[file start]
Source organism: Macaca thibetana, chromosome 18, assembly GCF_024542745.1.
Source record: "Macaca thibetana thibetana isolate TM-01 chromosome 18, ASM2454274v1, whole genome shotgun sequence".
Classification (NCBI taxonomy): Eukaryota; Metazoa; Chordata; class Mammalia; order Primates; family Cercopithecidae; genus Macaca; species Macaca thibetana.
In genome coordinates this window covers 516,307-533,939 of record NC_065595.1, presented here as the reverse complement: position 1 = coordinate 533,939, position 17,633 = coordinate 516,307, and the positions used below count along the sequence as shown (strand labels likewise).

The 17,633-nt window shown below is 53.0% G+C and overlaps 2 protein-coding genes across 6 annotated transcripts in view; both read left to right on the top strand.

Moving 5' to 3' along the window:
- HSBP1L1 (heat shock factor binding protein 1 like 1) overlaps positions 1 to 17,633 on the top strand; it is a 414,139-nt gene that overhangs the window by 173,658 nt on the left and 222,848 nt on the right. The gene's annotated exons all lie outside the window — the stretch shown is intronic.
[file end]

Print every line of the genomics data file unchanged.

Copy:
Source organism: Macaca thibetana, chromosome 18, assembly GCF_024542745.1.
Source record: "Macaca thibetana thibetana isolate TM-01 chromosome 18, ASM2454274v1, whole genome shotgun sequence".
Classification (NCBI taxonomy): Eukaryota; Metazoa; Chordata; class Mammalia; order Primates; family Cercopithecidae; genus Macaca; species Macaca thibetana.
In genome coordinates this window covers 516,307-533,939 of record NC_065595.1, presented here as the reverse complement: position 1 = coordinate 533,939, position 17,633 = coordinate 516,307, and the positions used below count along the sequence as shown (strand labels likewise).

The 17,633-nt window shown below is 53.0% G+C and overlaps 2 protein-coding genes across 6 annotated transcripts in view; both read left to right on the top strand.

Moving 5' to 3' along the window:
- HSBP1L1 (heat shock factor binding protein 1 like 1) overlaps positions 1 to 17,633 on the top strand; it is a 414,139-nt gene that overhangs the window by 173,658 nt on the left and 222,848 nt on the right. The gene's annotated exons all lie outside the window — the stretch shown is intronic.